It's Official: I'm a Menace to Society
Published on Thursday, February 1, 2001 in the Guardian of London
It's Official: I'm a Menace to Society
by George Monbiot
 
I'm beginning to feel unwelcome. On Monday a letter in the Guardian revealed that staff from the Bookmarks bookshop trying to reach the World Economic Forum were refused entry to Switzerland. Their offence? Carrying copies of my book, Captive State, and Naomi Klein's book, No Logo, which were deemed too dangerous to be allowed into the country at such a sensitive time. Now I discover that, alongside such threats to civilisation as the World Development Movement, Jubilee Plus, Friends of the Earth and the human rights lawyer Louise Christian, my presence has become a "security risk", which major venues around the country have been asked to forestall.

On Friday, a speaking tour called Globalise Resistance begins in Glasgow. Organised by greens, socialists and student activists, it brings together liberal and radical critics of globalisation. It involves no demonstrations, no rallies, no riots: it is simply a series of conferences. Yet almost everywhere we're going, people have called for the tour to be restricted or banned.

On Friday, the Scottish Conservative party asked the Home Office to review its decision to grant a visa to a speaker from the US. The SNP warned that our conference in Glasgow "must be closely monitored". In Manchester, we were booked to speak at the university. A few weeks ago, it cancelled the booking. Having spoken to the police, it had decided that we were "a potential security risk". So the organisers hired a hall in the Co-op's headquarters instead. A fortnight ago, the security company running the hall annulled the contract on the advice of the police. After some discussion, the firm, to its credit, reversed its decision.

The tour's organisers encountered similar problems when they tried to hire a venue in London. They had agreed a price with Imperial College, but it backed away just as the contract was about to be signed. So instead they booked the conference facilities at Goldsmiths College, whose principal is the Labour historian Ben Pimlott. On January 22, Goldsmiths wrote to confirm a booking for 1,000 guests. Soon afterwards, the college pulled out.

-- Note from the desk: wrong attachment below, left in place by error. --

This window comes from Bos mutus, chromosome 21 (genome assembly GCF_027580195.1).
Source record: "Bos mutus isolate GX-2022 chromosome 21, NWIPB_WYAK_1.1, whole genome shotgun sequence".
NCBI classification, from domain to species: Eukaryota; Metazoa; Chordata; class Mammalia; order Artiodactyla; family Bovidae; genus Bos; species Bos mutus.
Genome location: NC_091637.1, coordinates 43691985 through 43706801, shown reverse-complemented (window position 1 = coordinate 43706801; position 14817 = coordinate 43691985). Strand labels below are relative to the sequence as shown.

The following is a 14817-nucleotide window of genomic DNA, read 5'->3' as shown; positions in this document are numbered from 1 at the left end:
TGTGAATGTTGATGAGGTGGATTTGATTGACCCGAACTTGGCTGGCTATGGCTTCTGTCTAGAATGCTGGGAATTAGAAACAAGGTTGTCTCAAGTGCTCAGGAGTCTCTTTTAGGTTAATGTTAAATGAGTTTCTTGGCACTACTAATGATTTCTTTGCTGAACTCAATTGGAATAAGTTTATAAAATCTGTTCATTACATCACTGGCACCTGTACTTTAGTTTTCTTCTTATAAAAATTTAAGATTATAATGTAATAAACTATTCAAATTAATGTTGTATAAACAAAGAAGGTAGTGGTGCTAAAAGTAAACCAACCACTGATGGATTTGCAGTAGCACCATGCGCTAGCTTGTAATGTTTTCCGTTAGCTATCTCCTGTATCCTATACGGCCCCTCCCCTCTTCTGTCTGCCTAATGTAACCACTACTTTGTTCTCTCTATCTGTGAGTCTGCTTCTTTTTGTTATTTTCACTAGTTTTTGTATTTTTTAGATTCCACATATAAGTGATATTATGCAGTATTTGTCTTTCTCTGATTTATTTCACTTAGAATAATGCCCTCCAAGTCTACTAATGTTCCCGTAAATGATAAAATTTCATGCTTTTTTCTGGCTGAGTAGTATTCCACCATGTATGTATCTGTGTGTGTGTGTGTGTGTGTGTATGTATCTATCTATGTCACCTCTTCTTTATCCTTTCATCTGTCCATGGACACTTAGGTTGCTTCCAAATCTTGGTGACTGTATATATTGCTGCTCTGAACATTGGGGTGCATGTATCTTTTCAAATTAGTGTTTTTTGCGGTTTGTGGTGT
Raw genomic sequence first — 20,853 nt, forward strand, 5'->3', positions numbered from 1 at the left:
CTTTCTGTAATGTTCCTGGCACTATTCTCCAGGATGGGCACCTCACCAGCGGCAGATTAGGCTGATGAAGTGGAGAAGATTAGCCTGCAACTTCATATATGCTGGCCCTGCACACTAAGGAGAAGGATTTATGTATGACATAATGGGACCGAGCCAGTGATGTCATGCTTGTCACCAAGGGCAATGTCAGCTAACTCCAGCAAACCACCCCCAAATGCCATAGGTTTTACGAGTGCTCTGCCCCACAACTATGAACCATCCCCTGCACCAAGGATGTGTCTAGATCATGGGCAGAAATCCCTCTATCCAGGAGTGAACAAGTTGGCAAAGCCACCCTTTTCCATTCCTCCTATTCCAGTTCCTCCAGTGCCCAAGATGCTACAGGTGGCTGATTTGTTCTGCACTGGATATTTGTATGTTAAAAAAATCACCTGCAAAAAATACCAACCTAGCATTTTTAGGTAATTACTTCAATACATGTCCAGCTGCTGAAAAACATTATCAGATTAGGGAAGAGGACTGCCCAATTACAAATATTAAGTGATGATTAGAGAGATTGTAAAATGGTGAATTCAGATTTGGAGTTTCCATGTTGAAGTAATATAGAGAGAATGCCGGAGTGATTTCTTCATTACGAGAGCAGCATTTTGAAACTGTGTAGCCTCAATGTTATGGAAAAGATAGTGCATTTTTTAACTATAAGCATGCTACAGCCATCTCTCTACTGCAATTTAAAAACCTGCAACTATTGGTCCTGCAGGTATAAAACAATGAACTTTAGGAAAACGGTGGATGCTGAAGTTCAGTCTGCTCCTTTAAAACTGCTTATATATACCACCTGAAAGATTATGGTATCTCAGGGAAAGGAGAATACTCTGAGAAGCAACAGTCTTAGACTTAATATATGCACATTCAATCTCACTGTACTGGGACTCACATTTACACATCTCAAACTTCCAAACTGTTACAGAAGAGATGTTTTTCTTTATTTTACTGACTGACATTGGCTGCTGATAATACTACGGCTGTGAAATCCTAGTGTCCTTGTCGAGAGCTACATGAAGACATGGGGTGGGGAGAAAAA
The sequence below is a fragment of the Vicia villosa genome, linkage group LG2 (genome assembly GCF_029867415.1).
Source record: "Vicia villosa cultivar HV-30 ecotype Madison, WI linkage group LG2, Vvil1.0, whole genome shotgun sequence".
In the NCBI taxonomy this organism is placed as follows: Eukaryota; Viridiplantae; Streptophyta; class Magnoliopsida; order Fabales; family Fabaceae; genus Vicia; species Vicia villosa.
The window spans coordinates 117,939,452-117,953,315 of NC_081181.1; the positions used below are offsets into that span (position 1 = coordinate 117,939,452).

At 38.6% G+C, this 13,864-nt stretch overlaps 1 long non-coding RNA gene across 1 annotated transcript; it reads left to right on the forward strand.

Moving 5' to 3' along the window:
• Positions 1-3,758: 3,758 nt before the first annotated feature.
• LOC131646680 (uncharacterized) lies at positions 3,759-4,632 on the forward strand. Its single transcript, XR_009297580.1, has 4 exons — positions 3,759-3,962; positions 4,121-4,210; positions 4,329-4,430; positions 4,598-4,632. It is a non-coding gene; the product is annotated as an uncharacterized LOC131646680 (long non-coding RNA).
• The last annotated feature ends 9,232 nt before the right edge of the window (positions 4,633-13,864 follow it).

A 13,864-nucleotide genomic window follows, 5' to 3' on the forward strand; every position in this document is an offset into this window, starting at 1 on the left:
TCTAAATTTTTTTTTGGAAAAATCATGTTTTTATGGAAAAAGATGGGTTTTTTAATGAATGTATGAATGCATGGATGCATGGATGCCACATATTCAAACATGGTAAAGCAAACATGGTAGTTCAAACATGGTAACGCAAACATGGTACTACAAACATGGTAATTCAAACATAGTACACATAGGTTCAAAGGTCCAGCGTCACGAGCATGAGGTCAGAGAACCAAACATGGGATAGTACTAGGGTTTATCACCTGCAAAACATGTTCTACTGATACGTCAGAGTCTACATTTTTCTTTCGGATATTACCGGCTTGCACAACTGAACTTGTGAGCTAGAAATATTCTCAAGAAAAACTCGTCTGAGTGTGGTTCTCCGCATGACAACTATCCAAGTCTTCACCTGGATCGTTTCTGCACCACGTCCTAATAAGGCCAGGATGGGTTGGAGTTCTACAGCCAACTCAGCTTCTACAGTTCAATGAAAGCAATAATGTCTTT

I have spent much of the past week trying to find out why. When, after days of trying, I managed to raise Ben Pimlott, he insisted that I shouldn't quote him. This wasn't hard, as he refused to answer most of my questions, such as whether the event had been cancelled because of its political complexion. An administrator told me that the conference was too big for the college, and had been booked in error. But Goldsmiths' brochure reveals that the two main auditoria alone seat 1,040 people, and "over 50 additional rooms" are available for hire. The organisers offered to restrict the number of guests; but the college refused to negotiate. The conference had to find another venue.

So what on earth is going on? Nobody knows, but when the Socialist Alliance, which is one of the groups involved in the current tour, booked rooms from Brighton and Hove Council for a meeting coinciding with the Labour party conference last September, the council tried to cancel on the grounds that it would "offend our major customer": namely the Labour party. It backed down only when the press began phoning.

It is certainly becoming harder to challenge the neo-liberal consensus to which nearly all the world's major political parties now subscribe. The global deregulation which allows big business both to seize trade from smaller companies and to dump its costs on to people and the environment can proceed only if it is accompanied by the reregulation of the people it threatens. All over the world, governments are trying to stamp out peaceful protest and dissent.

In Britain, the new terrorism and investigatory powers acts enable the security services both to characterise protesters as terrorists and to ransack their communications without a warrant. In the US, peaceful demonstrators are now being arrested en masse before their protests begin. After the demonstrations in Seattle in 1999, some of us took bets as to where the next world trade talks would be held. Someone suggested Burma, another Bahrain. Someone else hazarded Qatar. Sure enough, last week we heard that November's trade talks will be held in Qatar. New market "freedoms" will be implemented with the help of old-fashioned authoritarianism.

Institutions behave like this when they are frightened. The more the politics and economics of globalisation are exposed to public scrutiny, the more they are found wanting. When power has to hide from the people, you know it's illegitimate.

© Guardian Newspapers Limited 2001

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